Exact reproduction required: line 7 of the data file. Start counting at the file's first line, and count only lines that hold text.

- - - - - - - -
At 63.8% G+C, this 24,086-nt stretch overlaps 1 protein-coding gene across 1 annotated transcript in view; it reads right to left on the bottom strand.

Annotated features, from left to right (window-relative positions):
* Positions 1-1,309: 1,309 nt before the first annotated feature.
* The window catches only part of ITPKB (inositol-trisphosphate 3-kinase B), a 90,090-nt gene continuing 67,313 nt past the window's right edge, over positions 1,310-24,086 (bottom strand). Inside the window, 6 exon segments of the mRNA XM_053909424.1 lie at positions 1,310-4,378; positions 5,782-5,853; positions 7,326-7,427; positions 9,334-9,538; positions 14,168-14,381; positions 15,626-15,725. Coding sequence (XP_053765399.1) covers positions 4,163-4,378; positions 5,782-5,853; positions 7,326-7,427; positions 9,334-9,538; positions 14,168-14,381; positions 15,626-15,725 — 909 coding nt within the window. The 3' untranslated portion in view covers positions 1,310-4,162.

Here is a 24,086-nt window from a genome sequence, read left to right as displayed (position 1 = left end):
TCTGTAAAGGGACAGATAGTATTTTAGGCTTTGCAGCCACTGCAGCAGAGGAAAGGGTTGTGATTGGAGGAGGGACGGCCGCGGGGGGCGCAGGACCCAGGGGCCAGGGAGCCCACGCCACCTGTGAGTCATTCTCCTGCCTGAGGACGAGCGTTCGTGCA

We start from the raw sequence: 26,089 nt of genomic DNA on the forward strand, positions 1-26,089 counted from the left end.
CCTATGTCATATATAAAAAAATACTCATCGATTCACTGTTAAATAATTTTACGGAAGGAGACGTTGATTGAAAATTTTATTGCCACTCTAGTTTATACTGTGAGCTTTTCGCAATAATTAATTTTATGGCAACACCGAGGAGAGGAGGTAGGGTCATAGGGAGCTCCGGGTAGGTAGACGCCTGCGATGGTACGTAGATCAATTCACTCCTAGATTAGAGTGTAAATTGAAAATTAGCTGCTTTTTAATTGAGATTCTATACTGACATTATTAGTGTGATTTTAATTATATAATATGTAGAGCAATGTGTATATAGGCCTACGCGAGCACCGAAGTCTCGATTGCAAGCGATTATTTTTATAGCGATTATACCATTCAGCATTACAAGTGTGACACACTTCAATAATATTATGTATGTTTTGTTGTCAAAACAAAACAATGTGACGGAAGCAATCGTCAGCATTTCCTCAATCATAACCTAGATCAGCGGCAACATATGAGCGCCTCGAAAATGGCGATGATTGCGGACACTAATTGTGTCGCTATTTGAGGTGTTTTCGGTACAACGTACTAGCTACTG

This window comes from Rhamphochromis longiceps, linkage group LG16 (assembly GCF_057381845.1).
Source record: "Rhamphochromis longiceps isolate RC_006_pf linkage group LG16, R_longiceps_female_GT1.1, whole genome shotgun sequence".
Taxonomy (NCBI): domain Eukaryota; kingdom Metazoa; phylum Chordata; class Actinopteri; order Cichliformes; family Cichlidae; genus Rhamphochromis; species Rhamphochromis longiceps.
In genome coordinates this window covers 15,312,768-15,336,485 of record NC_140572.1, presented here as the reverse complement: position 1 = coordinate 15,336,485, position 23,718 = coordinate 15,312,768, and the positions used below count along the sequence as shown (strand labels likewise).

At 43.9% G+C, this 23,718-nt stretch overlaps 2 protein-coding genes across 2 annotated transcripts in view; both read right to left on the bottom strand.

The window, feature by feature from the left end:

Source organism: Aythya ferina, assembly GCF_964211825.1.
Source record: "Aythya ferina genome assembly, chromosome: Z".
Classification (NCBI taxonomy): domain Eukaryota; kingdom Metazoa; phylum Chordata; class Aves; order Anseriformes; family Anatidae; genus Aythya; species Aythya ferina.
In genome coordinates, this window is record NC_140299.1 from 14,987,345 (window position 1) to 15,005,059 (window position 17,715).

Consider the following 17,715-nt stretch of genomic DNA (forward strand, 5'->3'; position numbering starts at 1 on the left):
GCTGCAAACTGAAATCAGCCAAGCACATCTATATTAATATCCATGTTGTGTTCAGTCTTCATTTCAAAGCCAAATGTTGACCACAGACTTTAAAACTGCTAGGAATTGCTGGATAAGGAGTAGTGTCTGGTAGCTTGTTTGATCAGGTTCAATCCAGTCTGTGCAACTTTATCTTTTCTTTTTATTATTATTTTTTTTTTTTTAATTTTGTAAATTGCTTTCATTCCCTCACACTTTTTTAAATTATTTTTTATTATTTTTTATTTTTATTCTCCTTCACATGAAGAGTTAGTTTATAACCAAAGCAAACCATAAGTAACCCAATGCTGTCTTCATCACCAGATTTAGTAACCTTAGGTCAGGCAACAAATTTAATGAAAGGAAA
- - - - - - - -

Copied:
We start from the raw sequence: 26,089 nt of genomic DNA on the forward strand, positions 1-26,089 counted from the left end.